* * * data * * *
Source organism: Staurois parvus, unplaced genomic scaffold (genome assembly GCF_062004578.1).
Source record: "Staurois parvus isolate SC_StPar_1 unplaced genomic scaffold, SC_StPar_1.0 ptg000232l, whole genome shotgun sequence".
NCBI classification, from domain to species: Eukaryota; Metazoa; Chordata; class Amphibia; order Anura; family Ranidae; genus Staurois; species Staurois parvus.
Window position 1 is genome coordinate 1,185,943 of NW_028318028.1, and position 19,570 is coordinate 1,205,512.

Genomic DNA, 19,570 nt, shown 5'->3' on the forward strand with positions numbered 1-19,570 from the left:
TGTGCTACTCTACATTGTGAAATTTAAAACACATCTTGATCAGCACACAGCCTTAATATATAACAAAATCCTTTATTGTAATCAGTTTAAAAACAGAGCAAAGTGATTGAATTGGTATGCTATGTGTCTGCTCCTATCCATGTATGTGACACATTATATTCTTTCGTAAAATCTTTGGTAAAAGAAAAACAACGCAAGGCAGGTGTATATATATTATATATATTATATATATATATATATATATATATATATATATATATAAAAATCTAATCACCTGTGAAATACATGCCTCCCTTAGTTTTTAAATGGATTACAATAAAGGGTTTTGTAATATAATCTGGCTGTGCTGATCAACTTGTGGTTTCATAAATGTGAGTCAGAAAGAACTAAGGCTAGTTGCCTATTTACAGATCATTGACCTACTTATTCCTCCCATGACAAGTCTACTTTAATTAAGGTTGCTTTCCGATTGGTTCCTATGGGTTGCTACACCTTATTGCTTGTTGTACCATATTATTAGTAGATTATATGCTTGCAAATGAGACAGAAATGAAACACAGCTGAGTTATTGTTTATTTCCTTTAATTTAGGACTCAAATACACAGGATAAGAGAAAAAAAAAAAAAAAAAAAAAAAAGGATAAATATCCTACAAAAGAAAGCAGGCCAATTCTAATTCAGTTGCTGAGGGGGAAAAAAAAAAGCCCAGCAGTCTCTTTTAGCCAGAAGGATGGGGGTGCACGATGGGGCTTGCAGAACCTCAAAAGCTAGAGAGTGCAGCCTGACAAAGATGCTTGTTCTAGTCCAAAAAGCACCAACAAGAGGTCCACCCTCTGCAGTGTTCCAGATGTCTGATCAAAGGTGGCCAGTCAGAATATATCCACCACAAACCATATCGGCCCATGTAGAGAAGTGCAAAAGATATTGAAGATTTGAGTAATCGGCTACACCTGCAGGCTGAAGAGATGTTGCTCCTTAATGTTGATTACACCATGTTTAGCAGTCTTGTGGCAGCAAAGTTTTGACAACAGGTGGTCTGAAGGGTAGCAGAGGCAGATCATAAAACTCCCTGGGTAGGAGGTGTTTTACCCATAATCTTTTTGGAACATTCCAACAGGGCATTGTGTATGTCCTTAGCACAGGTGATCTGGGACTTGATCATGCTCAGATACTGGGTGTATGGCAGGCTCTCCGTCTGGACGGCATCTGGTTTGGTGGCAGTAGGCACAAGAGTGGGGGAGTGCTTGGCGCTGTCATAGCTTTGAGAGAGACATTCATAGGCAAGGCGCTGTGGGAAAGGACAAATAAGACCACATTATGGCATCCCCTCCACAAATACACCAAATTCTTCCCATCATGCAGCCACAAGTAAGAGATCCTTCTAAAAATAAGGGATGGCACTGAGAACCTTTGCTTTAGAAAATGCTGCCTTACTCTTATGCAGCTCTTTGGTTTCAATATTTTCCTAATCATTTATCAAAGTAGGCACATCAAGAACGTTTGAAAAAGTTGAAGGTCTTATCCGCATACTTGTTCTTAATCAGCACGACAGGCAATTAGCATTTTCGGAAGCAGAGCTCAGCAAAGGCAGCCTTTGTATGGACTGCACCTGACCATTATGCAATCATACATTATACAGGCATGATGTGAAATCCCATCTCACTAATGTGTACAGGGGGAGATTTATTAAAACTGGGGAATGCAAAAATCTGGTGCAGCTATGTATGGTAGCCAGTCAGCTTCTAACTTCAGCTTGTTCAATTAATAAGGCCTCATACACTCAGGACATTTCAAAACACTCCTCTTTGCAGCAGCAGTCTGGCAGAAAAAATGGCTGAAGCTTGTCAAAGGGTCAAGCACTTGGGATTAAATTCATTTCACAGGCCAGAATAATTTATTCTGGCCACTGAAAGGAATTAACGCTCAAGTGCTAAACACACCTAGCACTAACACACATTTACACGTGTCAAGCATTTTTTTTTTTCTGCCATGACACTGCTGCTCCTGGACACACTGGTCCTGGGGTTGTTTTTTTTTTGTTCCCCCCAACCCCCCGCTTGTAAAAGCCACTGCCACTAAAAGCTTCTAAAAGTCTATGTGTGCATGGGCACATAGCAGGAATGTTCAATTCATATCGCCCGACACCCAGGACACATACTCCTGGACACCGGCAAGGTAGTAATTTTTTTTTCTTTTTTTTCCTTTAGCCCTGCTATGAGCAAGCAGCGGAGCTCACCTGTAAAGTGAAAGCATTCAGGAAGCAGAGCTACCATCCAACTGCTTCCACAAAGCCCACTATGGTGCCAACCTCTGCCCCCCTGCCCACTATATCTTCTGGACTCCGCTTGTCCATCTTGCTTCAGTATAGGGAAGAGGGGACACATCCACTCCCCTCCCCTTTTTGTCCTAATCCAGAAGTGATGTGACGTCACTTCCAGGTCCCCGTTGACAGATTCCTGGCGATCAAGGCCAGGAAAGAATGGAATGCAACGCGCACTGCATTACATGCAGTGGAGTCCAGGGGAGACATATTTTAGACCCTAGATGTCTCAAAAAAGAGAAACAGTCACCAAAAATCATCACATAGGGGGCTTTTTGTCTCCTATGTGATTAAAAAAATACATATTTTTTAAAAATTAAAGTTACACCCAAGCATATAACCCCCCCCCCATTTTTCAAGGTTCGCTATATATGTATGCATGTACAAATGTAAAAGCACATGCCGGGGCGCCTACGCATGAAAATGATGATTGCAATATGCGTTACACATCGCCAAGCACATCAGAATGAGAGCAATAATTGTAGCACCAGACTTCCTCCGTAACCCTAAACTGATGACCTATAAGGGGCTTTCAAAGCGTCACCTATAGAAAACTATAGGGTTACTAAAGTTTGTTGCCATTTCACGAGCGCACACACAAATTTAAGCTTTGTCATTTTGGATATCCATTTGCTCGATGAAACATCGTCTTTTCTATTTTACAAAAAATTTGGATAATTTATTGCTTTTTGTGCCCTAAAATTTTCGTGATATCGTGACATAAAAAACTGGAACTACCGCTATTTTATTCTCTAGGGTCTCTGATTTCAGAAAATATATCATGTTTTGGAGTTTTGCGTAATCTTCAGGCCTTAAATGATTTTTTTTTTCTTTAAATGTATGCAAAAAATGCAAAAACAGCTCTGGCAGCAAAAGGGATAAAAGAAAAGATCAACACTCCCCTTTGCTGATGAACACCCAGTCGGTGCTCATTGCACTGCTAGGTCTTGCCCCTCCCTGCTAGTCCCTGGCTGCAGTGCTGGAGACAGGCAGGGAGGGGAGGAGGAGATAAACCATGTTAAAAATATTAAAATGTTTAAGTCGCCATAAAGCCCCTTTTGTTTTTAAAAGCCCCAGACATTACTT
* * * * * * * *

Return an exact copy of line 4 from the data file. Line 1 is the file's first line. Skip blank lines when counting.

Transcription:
Window position 1 is genome coordinate 1,185,943 of NW_028318028.1, and position 19,570 is coordinate 1,205,512.